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My 19 year old son is choosing to be homeless

Discussion in 'Parent Emeritus' started by Reneeerpsmith, May 22, 2019.

  1. Reneeerpsmith

    Reneeerpsmith New Member

    hello all, here is my story...
    My son did well in school( graduated with honors, college scholarship). He went to school 1 semester then decided “it wasn’t for him”. I said fine but you have to either work or go to school. He had one job and quit that. His life was basically sleeping all day. I questioned his mental status(depression) he said no. I found a therapist and he called and cancelled the appointment. Because of his age there was nothing I can do. He has left home 3 other times already and I’ve slways called him to come home and he did. But when he is home home it’s like a dark cloud is over us. He left against 3 days ago with only the clothes on his back, I told fine and I promised myself I would not call him this time. But I’m so worried about him I don’t know what to do!! I know he has the right to leave but I want to know he is safe. by the way.., home life is normal, 2 other sons who are doing well and can’t understand what’s wrong with him. I do believe mental issues may be involved, but I don’t know. Our home is “light” and happy without him here and I feel guilty about that! I don’t know what to do!! Should I try to contact him?? If anyone has gone through this, please advise me!! I know this was long but I am lost!!
     
  2. Copabanana

    Copabanana Well-Known Member

    Hi

    If you are using your real name, I would change it (you can send a PM to Runawaybunny the site admin through the inbox, top right.)

    First I will explain the bare bones of our story.

    There are similarities to our stories. My son who is now 30 has been pretty much homeless or couchsurfing since I kicked him out when he was 23. He has been back and forth here either liviing with me, or in another home I own.

    I pushed him to seek psychological help and to help himself in every way I could think of. He would not seek help. He worked over a year when he was 22-23, and then quit that job when he got depressed. When he would not help himself, I felt compelled to make him leave if he wouldn't help himself.

    He eventually got himself on SSI/SSDI which is federal monies for disabled people. That is how he gets by financially.

    I have tried every single thing I could think of over and over again for 10 years. While my son is better in someways, he is not a functional person, which causes me a great deal of pain and worry.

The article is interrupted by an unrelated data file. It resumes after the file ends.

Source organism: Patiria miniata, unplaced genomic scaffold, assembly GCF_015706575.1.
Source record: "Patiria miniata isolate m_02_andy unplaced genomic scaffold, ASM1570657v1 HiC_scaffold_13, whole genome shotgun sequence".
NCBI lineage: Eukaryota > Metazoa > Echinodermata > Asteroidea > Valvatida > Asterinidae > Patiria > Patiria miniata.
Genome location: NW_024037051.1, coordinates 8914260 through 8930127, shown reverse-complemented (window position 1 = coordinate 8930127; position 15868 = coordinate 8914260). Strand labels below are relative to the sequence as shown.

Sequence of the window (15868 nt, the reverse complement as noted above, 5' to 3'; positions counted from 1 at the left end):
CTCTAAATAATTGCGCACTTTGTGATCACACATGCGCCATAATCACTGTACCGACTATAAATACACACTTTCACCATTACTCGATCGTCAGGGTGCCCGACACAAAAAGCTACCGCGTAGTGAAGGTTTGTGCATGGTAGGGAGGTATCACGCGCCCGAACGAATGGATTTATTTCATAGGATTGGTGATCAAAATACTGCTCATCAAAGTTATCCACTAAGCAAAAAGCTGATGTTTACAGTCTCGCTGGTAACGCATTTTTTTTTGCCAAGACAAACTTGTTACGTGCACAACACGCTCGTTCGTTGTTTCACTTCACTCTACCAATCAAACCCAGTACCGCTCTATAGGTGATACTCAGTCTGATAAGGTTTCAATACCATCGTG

The thing is, these adults are that, adults. They have free will. They are self-determining. They are responsible. Whether or not they act that way or not, they are responsible. They have to learn how to make their way. I support my son in any way that I can if he works with me. But I can't play all the roles in the play. If he shows up, it has to be in a way that is appropriate and considerate.

    Your son is making choices according to what he is able to do, or wants to do. Sleeping all day is fine, if you work all night. I can't imagine a scenario when sleeping all day at your parents house is an acceptable way to live a life. If he wants to do that he will have to find a way to live that is not in your house. I don't see how a parent can tolerate that.

    If like my son, he is willing to sleep all day on public transportation or in libraries, what in the world can we do?

    I can say 5 million more times, you need to get psychological help. And I can tie this to something my son wants, as an incentive. Like come home to live. Or whatever. But unless my son is willing to follow through, what in the world can I do?

    Years ago I looked into conservatorship. But I realized that my son did function. He just did not function in ways that I approved of. He functioned in the ways that he wanted to function. I don't know what we can do about this, except to accept it. To go to Al Anon and try to change. To fill our own lives with meaning and with things that center and fulfill us.

    At the end of the day, our son's lives are their own, as ours are ours to live.

    I know how hard this is. I am sorry.
     
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    Last edited: May 23, 2019
  3. BloodiedButUnbowed

    BloodiedButUnbowed Active Member

    I agree with Copa. Even before our children reach 18, they are capable of exerting free will. Our influence over them is limited, and their own innate character/mental health/fortitude ultimately drives their actions.

    I have two stepsons and neither can function in terms of meeting daily obligations. One is a high school dropout, despite very high intelligence. The other survived a near fatal suicide attempt in 2017 and is now impaired both physically and cognitively. They live with my wife's enabling ex and refuse all contact with us. They are beyond our reach.